William B. Hartsfield
William B. Hartsfield
|49th & 51st Mayor of Atlanta|
|Preceded by||George B. Lyle Acting|
|Succeeded by||Ivan Allen Jr.|
|Preceded by||James L. Key|
|Succeeded by||Roy LeCraw|
William Berry Hartsfield
March 1, 1890
Atlanta, Georgia, U.S.
|Died||February 22, 1971 (aged 80)|
Manhattan, New York City, New York, U.S.
|Spouse(s)||(1) Pearl Williams Hartsfield (married 1913-1962, divorced)|
(2) Tollie Bedenbaugh Tolan Hartsfield
|Children||William B. Hartsfield Jr.|
William Berry Hartsfield Sr. (March 1, 1890 – February 22, 1971), was an American politician who served as the 49th and 51st Mayor of Atlanta, Georgia. His tenure extended from 1937 to 1941 and again from 1942 to 1962, making him the longest-serving mayor of his native Atlanta, Georgia.
Hartsfield worked as a clerk while reading law for the law firm of Rosser, Brandon, Slaton & Phillips beginning in 1916. Hartsfield entered politics in 1922 by winning a city alderman seat. He served two terms in the Georgia House of Representatives during the 1930s.
Mayor of Atlanta
William B. Hartsfield was first elected Mayor of Atlanta in January 1937. Upon taking office, the city was $3 million in debt, due to the Great Depression. Hartsfield quickly turned around the city's finances, but lost re-election in 1940. The man who defeated Hartsfield, Roy LeCraw, served just one year as mayor, before being drafted into the United States Army. Hartsfield won election in 1941, and remained in office until 1961.
Biographer Harold Martin described Hartsfield as "a man fanatically addicted to the media." By the mid-1950s, he owned eight radios, three television sets, a combination radio-phonograph, a high-fidelity record player, a wire recorder, and a tape recorder. "This way," Hartsfield told an interviewer, "I can keep up all the time with what's going on in Atlanta and all the world. I tell people I'm an electronic mayor. Actually, I'm just a gadget bug."
In an obituary for him, the New York Times credited Hartsfield with developing Atlanta into a national aviation center. He was lauded by the Upper Chattahoochee Development Association in 1957 for his work in promoting the Buford Dam. The dam helped create a source of water, Lake Lanier for the Atlanta metropolitan area.
The New York Times called Hartsfield a "racial moderate," highlighting his slogan "Atlanta is a city too busy to hate," which he often repeated during the civil rights struggles of the 1950s. In 1957, he won election to his last term as mayor by defeating the staunch segregationist and future Governor Lester Maddox.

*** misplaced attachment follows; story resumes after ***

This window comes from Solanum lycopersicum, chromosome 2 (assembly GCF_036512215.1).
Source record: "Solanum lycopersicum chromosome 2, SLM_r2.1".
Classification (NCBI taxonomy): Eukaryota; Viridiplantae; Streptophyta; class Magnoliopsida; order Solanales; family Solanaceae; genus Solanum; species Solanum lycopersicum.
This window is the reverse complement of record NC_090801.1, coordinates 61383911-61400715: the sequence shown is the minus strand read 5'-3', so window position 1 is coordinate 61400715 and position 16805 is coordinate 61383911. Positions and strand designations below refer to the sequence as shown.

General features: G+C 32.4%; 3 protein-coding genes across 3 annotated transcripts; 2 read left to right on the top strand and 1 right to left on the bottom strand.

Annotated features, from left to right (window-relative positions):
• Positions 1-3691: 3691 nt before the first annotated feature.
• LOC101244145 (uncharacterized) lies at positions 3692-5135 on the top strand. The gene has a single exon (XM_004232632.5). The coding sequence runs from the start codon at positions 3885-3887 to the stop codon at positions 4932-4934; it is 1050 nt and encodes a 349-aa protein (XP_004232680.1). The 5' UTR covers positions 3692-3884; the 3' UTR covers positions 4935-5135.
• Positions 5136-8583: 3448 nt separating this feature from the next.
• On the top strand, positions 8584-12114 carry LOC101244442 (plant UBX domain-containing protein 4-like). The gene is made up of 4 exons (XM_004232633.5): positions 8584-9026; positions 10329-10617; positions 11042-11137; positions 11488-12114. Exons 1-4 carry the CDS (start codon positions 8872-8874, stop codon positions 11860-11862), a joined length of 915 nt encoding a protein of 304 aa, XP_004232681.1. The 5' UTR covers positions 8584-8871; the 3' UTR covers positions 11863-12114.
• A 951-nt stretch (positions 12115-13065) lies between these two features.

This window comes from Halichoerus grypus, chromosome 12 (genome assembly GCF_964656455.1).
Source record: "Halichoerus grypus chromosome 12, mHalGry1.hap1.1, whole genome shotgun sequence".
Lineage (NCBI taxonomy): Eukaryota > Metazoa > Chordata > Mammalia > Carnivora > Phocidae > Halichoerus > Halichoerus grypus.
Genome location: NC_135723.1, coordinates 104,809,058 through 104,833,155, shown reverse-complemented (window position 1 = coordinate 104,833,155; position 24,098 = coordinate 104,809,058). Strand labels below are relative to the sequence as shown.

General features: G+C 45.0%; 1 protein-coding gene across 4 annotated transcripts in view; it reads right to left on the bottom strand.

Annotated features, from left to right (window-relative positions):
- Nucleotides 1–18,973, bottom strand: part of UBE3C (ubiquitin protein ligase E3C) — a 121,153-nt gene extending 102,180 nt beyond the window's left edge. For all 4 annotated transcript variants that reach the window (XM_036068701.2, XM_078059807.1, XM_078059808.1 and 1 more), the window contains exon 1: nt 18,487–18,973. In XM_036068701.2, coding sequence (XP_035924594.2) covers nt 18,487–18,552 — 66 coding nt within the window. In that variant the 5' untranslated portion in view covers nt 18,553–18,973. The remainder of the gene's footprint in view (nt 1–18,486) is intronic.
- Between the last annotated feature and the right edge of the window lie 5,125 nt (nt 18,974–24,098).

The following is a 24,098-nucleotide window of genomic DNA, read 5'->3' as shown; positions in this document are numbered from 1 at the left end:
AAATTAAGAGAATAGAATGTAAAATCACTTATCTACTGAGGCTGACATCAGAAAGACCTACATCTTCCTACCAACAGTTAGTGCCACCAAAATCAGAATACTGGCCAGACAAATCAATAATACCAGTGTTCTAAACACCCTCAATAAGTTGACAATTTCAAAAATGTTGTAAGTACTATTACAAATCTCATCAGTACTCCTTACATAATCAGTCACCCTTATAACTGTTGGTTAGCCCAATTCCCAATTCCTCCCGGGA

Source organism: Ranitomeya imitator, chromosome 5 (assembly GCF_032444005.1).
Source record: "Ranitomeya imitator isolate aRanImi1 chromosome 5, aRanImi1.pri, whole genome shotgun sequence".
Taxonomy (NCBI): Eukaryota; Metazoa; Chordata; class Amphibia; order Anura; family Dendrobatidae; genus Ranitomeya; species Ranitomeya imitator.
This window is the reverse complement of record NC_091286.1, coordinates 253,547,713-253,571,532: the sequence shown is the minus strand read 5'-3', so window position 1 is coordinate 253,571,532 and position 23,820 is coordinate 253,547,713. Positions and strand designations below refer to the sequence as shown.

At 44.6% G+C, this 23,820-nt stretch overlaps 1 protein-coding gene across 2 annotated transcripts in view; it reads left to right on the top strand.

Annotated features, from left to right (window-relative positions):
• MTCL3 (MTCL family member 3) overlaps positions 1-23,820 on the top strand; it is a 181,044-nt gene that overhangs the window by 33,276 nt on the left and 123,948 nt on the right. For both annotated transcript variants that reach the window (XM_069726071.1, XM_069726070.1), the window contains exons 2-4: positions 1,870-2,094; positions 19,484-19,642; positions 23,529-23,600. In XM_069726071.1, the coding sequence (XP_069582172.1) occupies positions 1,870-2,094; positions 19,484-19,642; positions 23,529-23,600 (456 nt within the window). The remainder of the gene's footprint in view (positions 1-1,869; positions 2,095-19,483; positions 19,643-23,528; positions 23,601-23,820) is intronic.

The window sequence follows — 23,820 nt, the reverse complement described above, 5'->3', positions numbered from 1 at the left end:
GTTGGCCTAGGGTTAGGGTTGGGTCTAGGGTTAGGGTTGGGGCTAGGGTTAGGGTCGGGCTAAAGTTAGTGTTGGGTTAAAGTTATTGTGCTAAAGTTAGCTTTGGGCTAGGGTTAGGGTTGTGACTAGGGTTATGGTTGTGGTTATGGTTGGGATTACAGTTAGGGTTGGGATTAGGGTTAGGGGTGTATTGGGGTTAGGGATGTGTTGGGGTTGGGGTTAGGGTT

Before Christmas 1955, Hartsfield ordered Atlanta's city golf courses be opened to Black golfers.
Throughout much of the 1940s, Hartsfield pushed for Atlanta to annex a number of predominantly white suburbs, fearing that Atlanta's "Negro population is growing by leaps and bounds," resulting in the loss of "white territory inside Atlanta," and hoped that the inclusion of these suburbs would prevent the city's black population from becoming a "potent political force in Atlanta." While residents of these suburbs rejected annexation in a 1947 referendum, legislation was passed which annexed these communities in 1952, tripling Atlanta's area, and adding 100,000 new residents to the city.
- "William B.Hartsfield, 80, Dies; Atlanta's Mayor for 23 Years". The New York Times. 1971-02-24. ISSN 0362-4331. Archived from the original on 2021-12-02. Retrieved 2021-12-01.
- Martin, Harold H. (1978). William Berry Hartsfield, Mayor of Atlanta. Athens: University of Georgia Press. ISBN 0-8203-0445-X. OCLC 3649881.
- "Honorary Degrees Awarded by Oglethorpe University". Oglethorpe University. Archived from the original on 2015-03-19. Retrieved 2015-03-13.
- Johnson, Larry (2016-05-20). "The 1952 Atlanta Annexations". cobbcountycourier.com. Archived from the original on 2021-09-28. Retrieved 2021-12-01.
- Charlie Brown Remembers Atlanta (1982), Charles M. Brown, R. L. Bryan Company
- Williams, Louis. 2002. "William B. Hartsfield (1890-1971)". New Georgia Encyclopedia. Georgia Humanities Council. 
- New Georgia Encyclopedia, Biography
- Stuart A. Rose Manuscript, Archives, and Rare Book Library, Emory University: William Berry Hartsfield papers, circa 1860s-1983
- Martin, Harold H. (1978). William Berry Hartsfield, Mayor of Atlanta. Athens: University of Georgia Press. ISBN 9780820335445. Retrieved 21 February 2018.